(a) The term ‘crime of violence’ means any offense under federal
or state law, punishable by imprisonment for a term exceeding one
year, that-(1) has as an element the use, attempted use, or
threatened use of physical force against the person
of another, or
(2) is burglary of a dwelling, arson, or extortion,
Petitioner relies on the reasoning of these decisions in arguing that the career offender guideline
that was applied to him at sentencing was unconstitutionally void for vagueness. More
specifically, the Petitioner argues that his sentence was enhanced because his prior convictions
for aggravated burglary were improperly considered to be “crimes of violence” under the residual
clause of the definition.
In its Response, the Government argues that the waiver provision of the Plea Agreement
bars the Petitioner’s claim and that the Petitioner’s prior convictions for aggravated burglary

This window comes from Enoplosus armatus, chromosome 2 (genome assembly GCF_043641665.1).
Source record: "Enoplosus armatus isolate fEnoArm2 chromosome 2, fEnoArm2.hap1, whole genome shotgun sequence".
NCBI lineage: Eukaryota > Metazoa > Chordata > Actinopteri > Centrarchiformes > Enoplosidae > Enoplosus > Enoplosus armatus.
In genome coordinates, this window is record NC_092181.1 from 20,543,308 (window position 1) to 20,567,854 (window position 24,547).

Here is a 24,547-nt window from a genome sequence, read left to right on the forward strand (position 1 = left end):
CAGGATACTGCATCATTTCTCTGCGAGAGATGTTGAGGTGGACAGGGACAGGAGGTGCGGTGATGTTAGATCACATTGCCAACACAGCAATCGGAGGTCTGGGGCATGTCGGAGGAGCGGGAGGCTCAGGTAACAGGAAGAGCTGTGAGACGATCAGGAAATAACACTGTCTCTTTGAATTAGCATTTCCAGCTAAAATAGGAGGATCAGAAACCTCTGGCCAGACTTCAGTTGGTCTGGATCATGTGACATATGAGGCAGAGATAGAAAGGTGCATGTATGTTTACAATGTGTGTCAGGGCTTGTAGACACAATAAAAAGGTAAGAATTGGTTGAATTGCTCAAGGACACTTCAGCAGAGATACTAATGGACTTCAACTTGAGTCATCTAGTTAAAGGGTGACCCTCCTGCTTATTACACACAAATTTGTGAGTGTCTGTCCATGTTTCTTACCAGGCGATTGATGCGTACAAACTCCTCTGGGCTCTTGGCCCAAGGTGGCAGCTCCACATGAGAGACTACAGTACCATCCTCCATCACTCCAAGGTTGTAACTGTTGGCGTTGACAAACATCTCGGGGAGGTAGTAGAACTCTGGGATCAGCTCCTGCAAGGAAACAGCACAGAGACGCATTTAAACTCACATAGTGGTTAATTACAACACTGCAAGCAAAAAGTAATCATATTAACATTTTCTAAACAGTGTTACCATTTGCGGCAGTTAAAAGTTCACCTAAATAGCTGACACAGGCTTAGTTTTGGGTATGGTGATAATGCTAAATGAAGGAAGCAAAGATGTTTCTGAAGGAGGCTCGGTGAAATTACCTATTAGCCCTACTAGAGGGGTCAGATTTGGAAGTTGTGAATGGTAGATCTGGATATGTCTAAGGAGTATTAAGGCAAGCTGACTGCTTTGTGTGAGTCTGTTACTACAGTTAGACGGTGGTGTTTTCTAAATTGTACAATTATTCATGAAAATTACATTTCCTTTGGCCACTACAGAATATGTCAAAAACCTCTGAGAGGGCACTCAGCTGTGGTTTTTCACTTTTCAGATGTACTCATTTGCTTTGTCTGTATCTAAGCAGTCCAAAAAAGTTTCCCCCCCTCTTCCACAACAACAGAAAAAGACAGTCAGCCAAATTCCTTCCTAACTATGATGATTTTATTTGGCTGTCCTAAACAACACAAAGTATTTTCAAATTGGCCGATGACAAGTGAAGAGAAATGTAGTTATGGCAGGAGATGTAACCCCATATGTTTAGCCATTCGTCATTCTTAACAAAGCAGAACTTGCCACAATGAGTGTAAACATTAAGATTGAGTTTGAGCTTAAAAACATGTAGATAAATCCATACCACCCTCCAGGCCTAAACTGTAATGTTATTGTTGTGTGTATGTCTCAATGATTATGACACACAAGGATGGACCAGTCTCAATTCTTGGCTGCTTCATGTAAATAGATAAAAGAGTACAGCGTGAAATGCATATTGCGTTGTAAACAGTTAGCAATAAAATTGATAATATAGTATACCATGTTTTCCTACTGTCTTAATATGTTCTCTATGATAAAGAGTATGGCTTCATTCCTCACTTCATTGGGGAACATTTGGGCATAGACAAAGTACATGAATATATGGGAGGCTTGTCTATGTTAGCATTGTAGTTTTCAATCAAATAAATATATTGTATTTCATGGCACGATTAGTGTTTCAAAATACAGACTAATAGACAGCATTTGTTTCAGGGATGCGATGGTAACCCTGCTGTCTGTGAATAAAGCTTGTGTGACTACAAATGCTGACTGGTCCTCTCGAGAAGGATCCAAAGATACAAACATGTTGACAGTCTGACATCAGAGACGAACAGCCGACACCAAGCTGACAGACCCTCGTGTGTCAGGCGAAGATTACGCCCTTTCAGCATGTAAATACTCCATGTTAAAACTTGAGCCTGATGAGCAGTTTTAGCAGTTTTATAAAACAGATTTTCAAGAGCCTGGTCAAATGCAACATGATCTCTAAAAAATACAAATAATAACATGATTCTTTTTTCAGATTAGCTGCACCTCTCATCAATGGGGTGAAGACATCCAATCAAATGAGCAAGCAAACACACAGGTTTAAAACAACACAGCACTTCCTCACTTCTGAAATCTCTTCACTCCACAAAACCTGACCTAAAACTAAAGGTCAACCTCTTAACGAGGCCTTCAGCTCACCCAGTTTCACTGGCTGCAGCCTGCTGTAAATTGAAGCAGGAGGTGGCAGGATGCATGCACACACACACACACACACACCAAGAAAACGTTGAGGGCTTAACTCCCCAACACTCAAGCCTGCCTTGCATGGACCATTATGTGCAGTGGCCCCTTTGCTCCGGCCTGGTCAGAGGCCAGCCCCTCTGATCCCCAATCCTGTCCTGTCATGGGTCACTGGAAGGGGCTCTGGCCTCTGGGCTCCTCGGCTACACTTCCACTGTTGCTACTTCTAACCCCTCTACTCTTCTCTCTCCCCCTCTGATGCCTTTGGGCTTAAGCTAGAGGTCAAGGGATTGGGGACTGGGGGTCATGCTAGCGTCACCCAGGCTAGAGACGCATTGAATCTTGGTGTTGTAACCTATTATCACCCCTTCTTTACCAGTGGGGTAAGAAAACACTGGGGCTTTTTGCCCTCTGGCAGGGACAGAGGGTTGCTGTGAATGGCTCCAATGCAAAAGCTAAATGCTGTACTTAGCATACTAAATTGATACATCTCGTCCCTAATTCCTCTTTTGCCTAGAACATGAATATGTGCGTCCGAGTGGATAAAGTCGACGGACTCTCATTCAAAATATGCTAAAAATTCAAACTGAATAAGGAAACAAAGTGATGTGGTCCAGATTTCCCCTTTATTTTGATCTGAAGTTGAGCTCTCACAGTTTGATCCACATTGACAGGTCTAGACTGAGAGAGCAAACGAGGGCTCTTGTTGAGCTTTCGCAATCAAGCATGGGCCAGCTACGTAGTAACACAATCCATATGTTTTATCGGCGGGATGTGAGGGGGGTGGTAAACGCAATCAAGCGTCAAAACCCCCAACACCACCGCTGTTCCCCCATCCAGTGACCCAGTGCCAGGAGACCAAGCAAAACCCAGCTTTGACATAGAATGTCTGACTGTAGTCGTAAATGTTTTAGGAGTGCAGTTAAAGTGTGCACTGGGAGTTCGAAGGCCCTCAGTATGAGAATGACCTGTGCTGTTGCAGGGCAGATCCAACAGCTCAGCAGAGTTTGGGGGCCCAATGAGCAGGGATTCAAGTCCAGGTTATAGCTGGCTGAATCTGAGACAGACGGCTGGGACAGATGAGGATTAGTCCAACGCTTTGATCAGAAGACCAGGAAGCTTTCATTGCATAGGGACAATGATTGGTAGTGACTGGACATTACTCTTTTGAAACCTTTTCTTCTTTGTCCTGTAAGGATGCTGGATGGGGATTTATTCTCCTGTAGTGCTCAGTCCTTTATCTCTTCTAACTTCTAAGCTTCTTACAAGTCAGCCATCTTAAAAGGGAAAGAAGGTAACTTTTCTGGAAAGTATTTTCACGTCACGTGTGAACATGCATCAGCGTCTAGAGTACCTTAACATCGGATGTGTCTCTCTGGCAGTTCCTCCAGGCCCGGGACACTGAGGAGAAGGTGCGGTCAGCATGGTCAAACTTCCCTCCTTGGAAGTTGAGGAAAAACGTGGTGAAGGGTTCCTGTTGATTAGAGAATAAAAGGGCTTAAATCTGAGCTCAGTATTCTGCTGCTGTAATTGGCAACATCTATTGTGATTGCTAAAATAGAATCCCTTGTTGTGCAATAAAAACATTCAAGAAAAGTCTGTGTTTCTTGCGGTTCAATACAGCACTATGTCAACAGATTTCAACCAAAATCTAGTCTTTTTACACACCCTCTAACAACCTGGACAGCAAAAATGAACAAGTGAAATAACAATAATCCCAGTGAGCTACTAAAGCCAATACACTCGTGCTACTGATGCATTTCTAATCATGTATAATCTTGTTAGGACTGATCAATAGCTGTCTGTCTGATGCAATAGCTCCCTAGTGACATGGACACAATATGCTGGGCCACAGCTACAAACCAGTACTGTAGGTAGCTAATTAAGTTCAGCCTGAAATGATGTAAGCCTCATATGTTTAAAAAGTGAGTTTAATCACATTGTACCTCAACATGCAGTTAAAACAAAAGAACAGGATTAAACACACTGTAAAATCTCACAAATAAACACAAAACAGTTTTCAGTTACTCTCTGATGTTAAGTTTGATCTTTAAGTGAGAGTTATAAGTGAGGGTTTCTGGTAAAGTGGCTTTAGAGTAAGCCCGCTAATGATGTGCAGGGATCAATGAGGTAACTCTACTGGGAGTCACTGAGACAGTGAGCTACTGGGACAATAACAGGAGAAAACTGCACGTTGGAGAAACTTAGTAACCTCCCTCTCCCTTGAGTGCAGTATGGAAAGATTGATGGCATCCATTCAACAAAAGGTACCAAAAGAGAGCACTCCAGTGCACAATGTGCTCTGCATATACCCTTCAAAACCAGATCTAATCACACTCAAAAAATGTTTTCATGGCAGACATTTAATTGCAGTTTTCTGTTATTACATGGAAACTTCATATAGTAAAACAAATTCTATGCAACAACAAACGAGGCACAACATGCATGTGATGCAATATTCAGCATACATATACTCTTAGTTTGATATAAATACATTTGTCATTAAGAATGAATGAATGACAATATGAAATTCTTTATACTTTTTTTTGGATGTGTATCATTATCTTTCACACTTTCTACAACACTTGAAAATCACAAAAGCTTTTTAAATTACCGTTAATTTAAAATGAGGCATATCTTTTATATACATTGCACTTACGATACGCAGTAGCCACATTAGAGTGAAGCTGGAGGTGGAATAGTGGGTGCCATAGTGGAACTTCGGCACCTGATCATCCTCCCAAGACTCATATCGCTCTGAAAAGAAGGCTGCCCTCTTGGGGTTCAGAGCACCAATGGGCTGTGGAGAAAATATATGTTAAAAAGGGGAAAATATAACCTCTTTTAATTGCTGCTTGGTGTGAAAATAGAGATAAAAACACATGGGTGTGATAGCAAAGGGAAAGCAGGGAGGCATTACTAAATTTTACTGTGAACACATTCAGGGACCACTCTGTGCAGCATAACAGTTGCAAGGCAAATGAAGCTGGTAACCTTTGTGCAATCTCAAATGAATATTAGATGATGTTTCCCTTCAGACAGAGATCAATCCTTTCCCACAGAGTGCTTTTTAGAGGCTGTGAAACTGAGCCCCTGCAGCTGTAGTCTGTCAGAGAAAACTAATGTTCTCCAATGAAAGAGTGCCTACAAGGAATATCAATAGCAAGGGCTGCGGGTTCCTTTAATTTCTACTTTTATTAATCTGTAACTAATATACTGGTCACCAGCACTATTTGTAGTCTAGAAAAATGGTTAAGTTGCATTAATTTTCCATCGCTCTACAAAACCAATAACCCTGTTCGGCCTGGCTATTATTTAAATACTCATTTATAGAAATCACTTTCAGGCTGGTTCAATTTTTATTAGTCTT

qualify as “crimes of violence” without regard to the residual clause.2
The court need not address these issues, however, because the Supreme Court’s decision
in Beckles v. United States, ___ U.S. ___, 137 S. Ct. 886, 891, 197 L. Ed. 2d 145 (2017), issued
on March 6, 2017, forecloses the Petitioner’s claim. In Beckles, the Court held that, unlike the
statute at issue in Johnson, the Sentencing Guidelines are advisory, and, therefore, the definitions
in the Guidelines, including the residual clause, are not subject to a vagueness challenge under
involves use of explosives, or otherwise involves